I've had quite the knitting week. A knitting afternoon downtown last sunday, and two knit nites (in NDG and the Plateau). I decided to go to all of them to check out who goes to which ones and scope out the vibes of each one. I have to say that the ones downtown and in the Plateau are more preferred. Mostly because they are closer to where I live and partly because the atmosphere is a little more relaxed and knitterly. While there is still good conversation, people are pretty much there to knit. And they bring interesting projects. On thursday, there was a sweater, a furry scarf concoction, a shrug, a throw or two, some socks (Jaywalkers I believe) and some spindling.
I was totally bitten by the spinning bug. Watching how easy, quick and effective it was to use a hand spindle, I'm totally into the idea of spinning my own yarn. It first came to mind on a weekend trip to Toronto where I fell in love with a little baggie of luscious something or other fibre for really cheap. I can see how it could be the knitter's drug. I've seen so many nice handspuns in the lands of the internets, but am not sure I want to sacrifice the floor space to a full on wheel. I'm glad to see that the spindle is just as effective in creating a nice yarn. It's the kind of space saving device I can commit to.
My project for the week was the toe up Ravenclaw socks I'm making for my roommate from London. She's finishing up her Master's in International Relations at King's College London and will be happy to have some cozy socks for the upcoming winter. Central heating can be rather spotty in London. Plus I wanted the excuse to try some toe up socks. There are so many people who rave all about them and I wanted to see what the fuss was about. I like the results, but not convinced it's better than the usual top down methods. I do feel like I'm knitting in a cartoon when I'm working on them though. The fully formed socks springing from the needles as if by magic, instantly ready to be worn, even if I'm not quite at cartoon speed. It takes more than 15 seconds per sock.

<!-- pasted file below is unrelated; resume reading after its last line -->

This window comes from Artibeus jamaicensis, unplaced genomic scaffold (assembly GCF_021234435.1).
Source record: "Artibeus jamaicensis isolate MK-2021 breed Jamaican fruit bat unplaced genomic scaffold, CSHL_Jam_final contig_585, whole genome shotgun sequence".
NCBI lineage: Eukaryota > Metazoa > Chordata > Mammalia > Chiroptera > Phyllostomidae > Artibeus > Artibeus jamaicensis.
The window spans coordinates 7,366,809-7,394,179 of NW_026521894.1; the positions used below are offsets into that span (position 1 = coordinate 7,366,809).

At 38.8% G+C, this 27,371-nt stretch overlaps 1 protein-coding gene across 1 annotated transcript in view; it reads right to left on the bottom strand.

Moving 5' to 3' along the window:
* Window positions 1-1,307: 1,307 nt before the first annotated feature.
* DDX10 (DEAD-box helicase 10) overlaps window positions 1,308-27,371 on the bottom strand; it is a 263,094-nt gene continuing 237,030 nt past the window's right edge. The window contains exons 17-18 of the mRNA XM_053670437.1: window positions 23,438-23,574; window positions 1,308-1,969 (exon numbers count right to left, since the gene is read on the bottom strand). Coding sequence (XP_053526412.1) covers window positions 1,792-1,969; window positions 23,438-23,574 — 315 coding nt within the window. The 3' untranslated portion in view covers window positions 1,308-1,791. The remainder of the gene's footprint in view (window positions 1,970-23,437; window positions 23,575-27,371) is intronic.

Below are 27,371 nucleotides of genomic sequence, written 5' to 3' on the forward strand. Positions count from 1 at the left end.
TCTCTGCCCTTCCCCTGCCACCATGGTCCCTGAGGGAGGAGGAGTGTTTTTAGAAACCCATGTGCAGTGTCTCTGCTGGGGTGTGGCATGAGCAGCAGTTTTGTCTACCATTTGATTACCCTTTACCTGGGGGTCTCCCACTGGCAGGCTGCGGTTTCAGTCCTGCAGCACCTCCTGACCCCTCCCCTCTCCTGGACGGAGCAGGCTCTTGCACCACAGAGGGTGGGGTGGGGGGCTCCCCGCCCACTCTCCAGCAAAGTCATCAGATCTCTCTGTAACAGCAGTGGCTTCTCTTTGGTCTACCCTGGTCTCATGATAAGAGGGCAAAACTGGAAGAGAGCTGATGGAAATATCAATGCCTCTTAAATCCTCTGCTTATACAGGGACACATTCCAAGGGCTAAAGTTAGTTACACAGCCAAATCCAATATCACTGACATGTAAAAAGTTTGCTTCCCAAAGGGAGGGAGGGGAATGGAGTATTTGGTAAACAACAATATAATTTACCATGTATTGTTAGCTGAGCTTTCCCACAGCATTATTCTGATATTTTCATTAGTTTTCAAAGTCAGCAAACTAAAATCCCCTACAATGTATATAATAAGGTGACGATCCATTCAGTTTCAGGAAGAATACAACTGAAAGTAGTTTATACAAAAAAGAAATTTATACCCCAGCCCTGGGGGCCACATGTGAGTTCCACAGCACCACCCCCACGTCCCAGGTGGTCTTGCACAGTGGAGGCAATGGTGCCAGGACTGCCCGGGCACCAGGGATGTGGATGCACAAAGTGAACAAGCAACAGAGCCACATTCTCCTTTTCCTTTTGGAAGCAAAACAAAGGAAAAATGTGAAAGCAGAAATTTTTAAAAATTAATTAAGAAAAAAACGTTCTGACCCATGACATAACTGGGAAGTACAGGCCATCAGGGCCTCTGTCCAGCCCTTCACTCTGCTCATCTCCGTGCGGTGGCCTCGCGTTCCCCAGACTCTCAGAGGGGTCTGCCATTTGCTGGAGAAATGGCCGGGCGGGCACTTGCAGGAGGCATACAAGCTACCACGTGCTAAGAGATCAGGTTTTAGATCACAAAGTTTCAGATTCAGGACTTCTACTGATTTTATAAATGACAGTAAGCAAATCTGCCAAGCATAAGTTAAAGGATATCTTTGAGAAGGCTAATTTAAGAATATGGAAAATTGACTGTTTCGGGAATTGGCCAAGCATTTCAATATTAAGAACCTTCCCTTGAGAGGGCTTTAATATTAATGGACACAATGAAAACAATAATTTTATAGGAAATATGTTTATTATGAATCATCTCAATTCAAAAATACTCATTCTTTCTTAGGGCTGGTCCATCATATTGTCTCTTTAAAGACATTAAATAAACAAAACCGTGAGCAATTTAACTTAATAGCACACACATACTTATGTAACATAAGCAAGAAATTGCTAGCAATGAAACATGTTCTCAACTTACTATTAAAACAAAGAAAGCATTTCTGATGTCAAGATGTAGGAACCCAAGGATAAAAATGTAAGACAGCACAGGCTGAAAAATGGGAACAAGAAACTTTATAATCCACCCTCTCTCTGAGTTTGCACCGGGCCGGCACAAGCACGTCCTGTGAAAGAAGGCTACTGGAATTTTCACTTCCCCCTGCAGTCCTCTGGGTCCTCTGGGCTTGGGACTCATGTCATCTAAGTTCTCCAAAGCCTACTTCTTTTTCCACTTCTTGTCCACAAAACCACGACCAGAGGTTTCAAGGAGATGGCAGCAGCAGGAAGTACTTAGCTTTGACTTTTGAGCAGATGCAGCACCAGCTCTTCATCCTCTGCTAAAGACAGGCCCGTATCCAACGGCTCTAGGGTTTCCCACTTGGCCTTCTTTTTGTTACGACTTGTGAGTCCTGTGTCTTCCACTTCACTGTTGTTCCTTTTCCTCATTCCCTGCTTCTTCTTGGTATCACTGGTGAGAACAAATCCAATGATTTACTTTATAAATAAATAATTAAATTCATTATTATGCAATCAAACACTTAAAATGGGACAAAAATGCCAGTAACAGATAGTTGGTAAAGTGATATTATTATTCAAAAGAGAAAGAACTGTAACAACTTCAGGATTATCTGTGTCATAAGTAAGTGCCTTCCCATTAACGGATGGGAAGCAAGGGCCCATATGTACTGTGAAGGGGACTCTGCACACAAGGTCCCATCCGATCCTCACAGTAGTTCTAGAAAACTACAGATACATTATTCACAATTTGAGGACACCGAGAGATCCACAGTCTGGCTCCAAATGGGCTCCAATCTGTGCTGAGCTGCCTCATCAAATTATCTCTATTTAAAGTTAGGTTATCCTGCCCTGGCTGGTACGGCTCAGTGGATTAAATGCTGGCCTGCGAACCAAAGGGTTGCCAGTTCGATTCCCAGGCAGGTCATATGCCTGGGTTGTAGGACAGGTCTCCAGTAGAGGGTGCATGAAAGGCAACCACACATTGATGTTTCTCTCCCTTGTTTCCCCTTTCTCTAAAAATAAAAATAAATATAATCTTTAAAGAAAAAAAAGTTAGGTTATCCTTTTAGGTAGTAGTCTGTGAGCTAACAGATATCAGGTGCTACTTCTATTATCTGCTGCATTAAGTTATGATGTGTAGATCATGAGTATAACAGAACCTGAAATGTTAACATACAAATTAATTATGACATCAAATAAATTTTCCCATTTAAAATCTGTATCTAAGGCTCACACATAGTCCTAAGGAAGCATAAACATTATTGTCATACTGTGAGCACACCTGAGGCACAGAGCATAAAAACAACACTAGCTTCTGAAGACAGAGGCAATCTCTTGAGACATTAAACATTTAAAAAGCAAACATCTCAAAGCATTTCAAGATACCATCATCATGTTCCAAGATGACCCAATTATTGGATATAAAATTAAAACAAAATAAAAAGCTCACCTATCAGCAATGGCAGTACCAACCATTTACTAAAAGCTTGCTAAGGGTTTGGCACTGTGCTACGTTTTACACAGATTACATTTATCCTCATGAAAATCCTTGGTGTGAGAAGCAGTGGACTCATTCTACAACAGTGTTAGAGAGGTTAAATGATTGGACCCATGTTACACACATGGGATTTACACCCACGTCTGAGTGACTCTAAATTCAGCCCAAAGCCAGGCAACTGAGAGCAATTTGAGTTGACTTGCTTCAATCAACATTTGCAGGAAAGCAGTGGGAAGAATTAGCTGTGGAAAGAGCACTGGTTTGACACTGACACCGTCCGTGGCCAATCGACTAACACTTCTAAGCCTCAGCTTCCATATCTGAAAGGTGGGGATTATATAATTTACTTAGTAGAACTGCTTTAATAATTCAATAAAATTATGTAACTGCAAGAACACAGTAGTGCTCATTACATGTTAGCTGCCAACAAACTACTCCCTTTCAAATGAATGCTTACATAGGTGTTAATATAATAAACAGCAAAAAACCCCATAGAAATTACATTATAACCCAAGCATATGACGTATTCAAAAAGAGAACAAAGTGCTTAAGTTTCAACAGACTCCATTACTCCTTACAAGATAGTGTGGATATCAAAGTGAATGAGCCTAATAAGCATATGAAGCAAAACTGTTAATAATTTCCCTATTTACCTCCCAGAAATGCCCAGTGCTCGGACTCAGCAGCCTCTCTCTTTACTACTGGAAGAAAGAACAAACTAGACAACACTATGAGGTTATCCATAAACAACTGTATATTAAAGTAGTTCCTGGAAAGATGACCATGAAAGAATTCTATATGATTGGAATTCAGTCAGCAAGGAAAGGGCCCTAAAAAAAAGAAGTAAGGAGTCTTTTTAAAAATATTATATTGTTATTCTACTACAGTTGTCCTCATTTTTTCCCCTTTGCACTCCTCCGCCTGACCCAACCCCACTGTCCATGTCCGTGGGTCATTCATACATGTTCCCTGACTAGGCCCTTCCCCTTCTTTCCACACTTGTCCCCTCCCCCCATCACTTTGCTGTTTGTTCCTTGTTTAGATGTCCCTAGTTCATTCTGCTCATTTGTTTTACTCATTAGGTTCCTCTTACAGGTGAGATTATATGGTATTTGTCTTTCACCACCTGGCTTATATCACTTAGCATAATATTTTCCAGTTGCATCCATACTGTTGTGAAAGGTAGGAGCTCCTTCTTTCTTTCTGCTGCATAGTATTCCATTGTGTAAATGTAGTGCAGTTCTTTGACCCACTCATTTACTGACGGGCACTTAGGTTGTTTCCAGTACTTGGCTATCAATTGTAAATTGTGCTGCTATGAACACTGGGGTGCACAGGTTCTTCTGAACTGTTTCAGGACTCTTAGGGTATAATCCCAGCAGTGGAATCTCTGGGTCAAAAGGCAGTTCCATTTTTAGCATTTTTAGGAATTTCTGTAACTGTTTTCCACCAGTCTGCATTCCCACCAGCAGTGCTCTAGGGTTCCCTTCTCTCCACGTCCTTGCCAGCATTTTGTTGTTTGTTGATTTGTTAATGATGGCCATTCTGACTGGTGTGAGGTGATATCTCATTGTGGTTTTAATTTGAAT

I've given myself the challenge of working these socks continental as well. Why? Because it's a 4 x 2 rib for the entire sock and let's face it, ribbing SUCKS when you do the English style throwing. My ribbing tends to be somewhat loosey goosey as well. One sock is finished and by the end I was more efficient working the pattern Continental rather than English. It seemed like it was slower going, but the economy of movements gave me more resulting fabric for less hand flourishes.
Because one project is never enough and my mind has been thinking about it for a while, I've also started swatching for my lace rib cardigan using my hand-dyed Lana Gatto VIP. I've figured out the basis of the pattern and need to work out the details of gauge and stitch counts. I've been reverse engineering the stitch pattern from a Gap sweater I bought a couple of years ago and ran into some of my classic over thinking when writing it down for myself. There has been much ripping out and starting over with the changing and rechanging of needle size. Finally I've settled on 2.75mm and have started to work on the final swatch for calculations. This is the first sweater that I'm building basically from scratch. I'm quite excited about it.
Oh and on friday I found two lovely little treats from my Secret Pal in my mailbox. Some lovely little earrings and a voucher for some free movies at Blockbuster, each with a nice little note attached. Thanks K2P2!